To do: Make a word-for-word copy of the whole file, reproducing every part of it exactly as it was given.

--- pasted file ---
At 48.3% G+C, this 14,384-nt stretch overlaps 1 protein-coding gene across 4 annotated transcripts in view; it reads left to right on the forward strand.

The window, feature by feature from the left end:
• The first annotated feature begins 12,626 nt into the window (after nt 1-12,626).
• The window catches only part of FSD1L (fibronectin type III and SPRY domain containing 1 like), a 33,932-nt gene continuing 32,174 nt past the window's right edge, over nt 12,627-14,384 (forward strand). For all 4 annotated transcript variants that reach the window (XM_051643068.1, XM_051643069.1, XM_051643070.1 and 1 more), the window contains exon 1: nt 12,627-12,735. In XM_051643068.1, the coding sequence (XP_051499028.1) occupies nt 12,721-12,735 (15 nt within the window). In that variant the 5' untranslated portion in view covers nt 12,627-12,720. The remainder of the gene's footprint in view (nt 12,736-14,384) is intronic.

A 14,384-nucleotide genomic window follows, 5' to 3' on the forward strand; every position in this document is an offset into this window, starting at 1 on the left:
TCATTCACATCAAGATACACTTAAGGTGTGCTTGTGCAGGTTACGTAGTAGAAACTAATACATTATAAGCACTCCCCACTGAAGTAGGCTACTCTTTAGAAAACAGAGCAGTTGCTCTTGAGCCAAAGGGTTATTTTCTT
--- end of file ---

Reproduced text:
At 48.3% G+C, this 14,384-nt stretch overlaps 1 protein-coding gene across 4 annotated transcripts in view; it reads left to right on the forward strand.

The window, feature by feature from the left end:
• The first annotated feature begins 12,626 nt into the window (after nt 1-12,626).
• The window catches only part of FSD1L (fibronectin type III and SPRY domain containing 1 like), a 33,932-nt gene continuing 32,174 nt past the window's right edge, over nt 12,627-14,384 (forward strand). For all 4 annotated transcript variants that reach the window (XM_051643068.1, XM_051643069.1, XM_051643070.1 and 1 more), the window contains exon 1: nt 12,627-12,735. In XM_051643068.1, the coding sequence (XP_051499028.1) occupies nt 12,721-12,735 (15 nt within the window). In that variant the 5' untranslated portion in view covers nt 12,627-12,720. The remainder of the gene's footprint in view (nt 12,736-14,384) is intronic.

A 14,384-nucleotide genomic window follows, 5' to 3' on the forward strand; every position in this document is an offset into this window, starting at 1 on the left:
TCATTCACATCAAGATACACTTAAGGTGTGCTTGTGCAGGTTACGTAGTAGAAACTAATACATTATAAGCACTCCCCACTGAAGTAGGCTACTCTTTAGAAAACAGAGCAGTTGCTCTTGAGCCAAAGGGTTATTTTCTT